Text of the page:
British Gas electricity price hike a 'slap in the face' for families

Posted August 02, 2017

But British Gas chief executive Mark Hodges asserted "wholesale prices during the last 12 months have not gone down" and that the price hike was a result of other "cost pressures" from Government policies.

British Gas said its electricity prices would go up on September 15 and would mean an average dual fuel bill for a typical annual household tariff will rise by £76 to £1,120 - a 7.3 per cent increase.

Government sources reiterated Theresa May's threat to hit the industry with price capping if charges kept on being hiked.

With utility price rises across the board now looking more likely, we crucially need to review the key priorities across the United Kingdom before the coming winter - when 4 million households in the United Kingdom will face the brunt of fuel poverty.

Chief executive Ian Conn told the BBC Today programme: "Governments have had to make some very hard decisions about the future of the energy system and the way in which we now pay for that is through the bill".

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Mr Conn hit back saying: "Governments have had to make some very hard decisions about the future of the energy system and the way in which we now pay for that is through the bill".

SSE, Britain's second-biggest energy supplier, and rival Scottish Power last month anounced further customer losses, underscoring the increasingly competitive nature of a market that has attracted dozens of new entrants.

Details of the increase comes as Centrica revealed its earnings plunged by more than a quarter after it lost 377,000 United Kingdom customer accounts in the first half.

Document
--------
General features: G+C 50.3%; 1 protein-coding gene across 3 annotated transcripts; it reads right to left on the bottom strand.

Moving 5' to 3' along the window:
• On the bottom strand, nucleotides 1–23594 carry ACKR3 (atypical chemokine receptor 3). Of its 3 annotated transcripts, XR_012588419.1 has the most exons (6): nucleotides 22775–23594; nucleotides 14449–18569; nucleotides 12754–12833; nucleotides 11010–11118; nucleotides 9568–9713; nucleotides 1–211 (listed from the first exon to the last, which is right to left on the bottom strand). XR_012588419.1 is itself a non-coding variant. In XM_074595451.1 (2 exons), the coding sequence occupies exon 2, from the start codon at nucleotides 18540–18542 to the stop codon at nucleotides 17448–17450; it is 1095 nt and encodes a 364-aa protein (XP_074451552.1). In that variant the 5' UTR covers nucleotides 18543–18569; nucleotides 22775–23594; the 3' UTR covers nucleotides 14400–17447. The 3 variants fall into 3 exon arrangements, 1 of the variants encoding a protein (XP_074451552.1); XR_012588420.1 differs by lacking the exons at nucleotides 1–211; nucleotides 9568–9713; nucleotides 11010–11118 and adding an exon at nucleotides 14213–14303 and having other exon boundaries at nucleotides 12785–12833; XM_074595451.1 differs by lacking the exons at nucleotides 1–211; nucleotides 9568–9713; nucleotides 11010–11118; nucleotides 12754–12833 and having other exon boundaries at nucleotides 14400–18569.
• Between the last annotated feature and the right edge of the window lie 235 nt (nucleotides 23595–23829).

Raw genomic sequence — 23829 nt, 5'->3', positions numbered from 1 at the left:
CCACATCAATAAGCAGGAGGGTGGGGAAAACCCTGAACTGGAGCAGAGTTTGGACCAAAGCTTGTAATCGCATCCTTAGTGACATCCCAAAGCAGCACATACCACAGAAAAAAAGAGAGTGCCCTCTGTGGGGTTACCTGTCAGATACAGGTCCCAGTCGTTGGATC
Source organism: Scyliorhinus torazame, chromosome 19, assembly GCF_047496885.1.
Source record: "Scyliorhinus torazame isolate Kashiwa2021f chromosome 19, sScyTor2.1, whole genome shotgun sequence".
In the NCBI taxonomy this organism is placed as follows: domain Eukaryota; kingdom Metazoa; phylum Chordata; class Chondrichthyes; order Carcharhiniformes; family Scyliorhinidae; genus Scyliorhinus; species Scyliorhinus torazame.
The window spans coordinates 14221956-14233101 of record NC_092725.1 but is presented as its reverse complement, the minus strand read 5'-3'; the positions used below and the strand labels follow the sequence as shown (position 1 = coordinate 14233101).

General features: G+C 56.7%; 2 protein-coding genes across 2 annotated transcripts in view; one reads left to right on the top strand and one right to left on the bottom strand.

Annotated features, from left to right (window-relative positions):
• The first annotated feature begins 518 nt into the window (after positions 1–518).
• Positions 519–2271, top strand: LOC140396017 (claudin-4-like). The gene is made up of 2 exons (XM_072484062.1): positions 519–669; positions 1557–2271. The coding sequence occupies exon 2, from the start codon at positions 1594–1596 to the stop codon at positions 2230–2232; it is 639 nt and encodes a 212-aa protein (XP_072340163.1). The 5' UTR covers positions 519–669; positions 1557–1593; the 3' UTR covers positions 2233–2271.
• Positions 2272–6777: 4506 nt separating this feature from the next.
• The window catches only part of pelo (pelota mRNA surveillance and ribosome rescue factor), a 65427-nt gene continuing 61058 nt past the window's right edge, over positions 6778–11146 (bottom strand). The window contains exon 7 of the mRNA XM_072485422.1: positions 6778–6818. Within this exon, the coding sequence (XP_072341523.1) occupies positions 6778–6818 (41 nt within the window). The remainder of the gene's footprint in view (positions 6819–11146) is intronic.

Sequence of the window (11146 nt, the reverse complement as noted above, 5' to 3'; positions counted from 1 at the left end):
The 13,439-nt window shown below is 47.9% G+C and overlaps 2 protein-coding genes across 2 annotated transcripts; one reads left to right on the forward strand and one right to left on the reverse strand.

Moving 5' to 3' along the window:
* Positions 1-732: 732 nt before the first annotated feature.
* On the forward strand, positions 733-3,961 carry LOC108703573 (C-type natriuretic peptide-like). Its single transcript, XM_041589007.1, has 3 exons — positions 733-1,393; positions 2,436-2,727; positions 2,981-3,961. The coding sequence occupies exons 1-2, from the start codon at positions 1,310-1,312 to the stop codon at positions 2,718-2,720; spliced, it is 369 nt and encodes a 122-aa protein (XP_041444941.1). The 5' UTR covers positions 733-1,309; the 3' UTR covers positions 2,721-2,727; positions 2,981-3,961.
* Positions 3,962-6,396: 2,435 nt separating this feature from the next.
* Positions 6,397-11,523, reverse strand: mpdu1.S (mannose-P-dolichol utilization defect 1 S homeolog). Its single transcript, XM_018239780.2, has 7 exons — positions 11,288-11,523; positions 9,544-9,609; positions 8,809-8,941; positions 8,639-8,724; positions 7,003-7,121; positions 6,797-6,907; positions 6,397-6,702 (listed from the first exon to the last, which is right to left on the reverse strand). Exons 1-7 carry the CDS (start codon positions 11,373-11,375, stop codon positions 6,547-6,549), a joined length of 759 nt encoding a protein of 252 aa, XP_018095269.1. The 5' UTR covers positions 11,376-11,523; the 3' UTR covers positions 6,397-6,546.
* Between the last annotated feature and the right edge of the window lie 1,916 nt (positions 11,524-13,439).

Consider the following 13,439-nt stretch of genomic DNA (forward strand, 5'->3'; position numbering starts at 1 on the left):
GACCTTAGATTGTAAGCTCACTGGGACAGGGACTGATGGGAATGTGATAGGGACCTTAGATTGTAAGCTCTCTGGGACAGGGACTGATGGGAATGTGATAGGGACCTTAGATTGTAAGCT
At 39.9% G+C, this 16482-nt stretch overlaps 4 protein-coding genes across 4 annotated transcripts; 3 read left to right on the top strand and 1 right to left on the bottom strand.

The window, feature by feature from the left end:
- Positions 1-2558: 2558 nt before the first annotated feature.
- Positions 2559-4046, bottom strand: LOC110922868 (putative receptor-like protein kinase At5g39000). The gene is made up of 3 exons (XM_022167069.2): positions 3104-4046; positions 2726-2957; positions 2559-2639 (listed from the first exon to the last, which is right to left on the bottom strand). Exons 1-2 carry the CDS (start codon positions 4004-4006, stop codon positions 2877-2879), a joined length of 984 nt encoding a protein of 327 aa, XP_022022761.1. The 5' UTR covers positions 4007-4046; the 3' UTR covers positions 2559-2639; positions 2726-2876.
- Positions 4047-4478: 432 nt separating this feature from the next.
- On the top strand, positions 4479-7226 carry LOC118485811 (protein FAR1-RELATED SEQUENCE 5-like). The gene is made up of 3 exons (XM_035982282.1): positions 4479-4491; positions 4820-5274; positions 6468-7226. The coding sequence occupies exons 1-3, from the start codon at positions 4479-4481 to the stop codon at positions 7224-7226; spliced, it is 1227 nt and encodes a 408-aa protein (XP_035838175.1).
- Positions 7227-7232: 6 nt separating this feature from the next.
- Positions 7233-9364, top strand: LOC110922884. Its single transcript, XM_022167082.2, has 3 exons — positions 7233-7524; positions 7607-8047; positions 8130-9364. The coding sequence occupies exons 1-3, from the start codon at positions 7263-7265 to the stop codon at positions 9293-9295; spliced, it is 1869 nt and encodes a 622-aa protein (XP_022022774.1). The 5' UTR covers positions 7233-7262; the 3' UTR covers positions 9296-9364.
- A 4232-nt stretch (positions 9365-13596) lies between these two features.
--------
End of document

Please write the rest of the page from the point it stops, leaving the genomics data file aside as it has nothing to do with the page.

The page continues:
British Gas has today announced that it is hiking the cost of electricity by 12.5% or £76 a year for 3.1 million families.

"Energy firms should treat all their customers fairly and we're concerned this price rise will hit many people already on poor value tariffs", a spokeswoman for the Department of Business, Energy and Industrial Strategy (BEIS) said in a statement.

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The so called "big six" of the UK's largest energy suppliers have a strong hold over energy prices, and successive governments and parties have pledged to introduce some form of price controls in recent years and decades.

He said that over that period, overall electricity costs have increased by 16 per cent.

"What we need - and what the Government should have done, because there was an agreement going into the election - is a price cap". This followed a government request to set out plans to help those placed on the poorest-value tariffs.

It comes after Centrica-owned British Gas saw profits tumble 26% to £381 million this year over warmer than normal temperatures and the pre-payment tariff cap.

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